by AJ Van Harn, II
(Grand Rapids MI)
As you stated in your article the two stroke is a far superior design and nobody really disputes this.
The problem lies in the fact that the modern consumer is basically naive to the facts. All they know is what they are told. And what they are being told is that the four stroke is superior because it is easier to ride fast than a two stroke. Which is true of the current two stroke bikes available. The only reason this truth holds water if we get right down to it is the way in which a four stroke delivers power to the rear wheel and the ground. The four stroke engine produces it's power in a lazy fashion by only delivering power every fourth revolution. This gives the rear wheel a chance to regain the traction it lost when the power spike hit the rear wheel on the last combustion cycle. The four stroke in simple terms has built in traction control.
The two stroke however is its own worst enemy to rideability. Because it produces power every time the piston reaches TDC it sends a power spike to the rear wheel giving the tire less available time to regain the traction it lost on the previous combustion cycle. This is very simple to overcome. Simply install traction control on a DI two stroke and all problems are solved. Engine efficiency is improved as far as fuel consumption and emissions are concerned and traction is regained to four stroke levels. The system would still weigh considerably less than a current four stroke design and power per cc would remain in the two strokes favor.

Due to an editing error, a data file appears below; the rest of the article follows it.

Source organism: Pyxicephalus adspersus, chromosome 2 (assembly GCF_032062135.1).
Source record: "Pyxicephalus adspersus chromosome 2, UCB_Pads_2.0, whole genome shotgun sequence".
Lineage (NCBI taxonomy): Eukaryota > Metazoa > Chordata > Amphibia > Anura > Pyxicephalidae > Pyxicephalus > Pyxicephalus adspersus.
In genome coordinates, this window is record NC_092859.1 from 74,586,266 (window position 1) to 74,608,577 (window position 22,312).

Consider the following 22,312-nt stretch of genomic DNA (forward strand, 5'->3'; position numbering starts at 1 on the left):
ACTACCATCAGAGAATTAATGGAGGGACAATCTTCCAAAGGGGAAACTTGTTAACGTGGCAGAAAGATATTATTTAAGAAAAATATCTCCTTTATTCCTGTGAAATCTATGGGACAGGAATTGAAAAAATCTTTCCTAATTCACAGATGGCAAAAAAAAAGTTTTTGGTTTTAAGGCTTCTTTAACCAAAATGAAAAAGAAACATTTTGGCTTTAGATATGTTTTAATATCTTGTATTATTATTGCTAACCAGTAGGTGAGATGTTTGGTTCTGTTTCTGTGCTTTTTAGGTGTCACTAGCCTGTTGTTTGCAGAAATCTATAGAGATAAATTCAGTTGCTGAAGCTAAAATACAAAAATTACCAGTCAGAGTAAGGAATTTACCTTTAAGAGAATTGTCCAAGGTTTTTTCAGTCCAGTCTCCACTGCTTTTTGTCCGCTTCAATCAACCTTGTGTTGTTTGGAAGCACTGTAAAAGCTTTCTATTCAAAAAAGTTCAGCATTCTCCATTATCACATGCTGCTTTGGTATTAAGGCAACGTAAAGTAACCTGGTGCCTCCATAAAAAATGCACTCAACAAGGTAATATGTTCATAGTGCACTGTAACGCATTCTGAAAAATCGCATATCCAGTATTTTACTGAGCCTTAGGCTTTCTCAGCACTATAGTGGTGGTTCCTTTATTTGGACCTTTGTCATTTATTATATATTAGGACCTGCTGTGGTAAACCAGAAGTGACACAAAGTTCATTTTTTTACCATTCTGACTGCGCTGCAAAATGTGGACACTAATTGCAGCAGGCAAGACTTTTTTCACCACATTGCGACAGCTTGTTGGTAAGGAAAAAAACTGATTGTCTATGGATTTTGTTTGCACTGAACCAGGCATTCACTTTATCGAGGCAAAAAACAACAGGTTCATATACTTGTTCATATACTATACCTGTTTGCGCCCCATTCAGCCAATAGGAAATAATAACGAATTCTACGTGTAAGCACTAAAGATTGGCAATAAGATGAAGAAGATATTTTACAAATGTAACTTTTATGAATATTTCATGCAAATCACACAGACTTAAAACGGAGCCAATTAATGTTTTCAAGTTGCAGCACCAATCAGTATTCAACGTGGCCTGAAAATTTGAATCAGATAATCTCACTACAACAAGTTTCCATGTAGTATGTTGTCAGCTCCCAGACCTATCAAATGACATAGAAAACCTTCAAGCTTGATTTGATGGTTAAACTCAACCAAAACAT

Let us not overcomplicate things any more than is required. By adding this technology which is already in use and readily available to the modern two stroke, we could have the best four-stroke killer available in one short model year. And the good part is that this would not (or should not) greatly add to the cost of the current motorcycle.
Click here to post comments
Join in and write your own page! It's easy to do. How? Simply click here to return to The Future Of Two Strokes.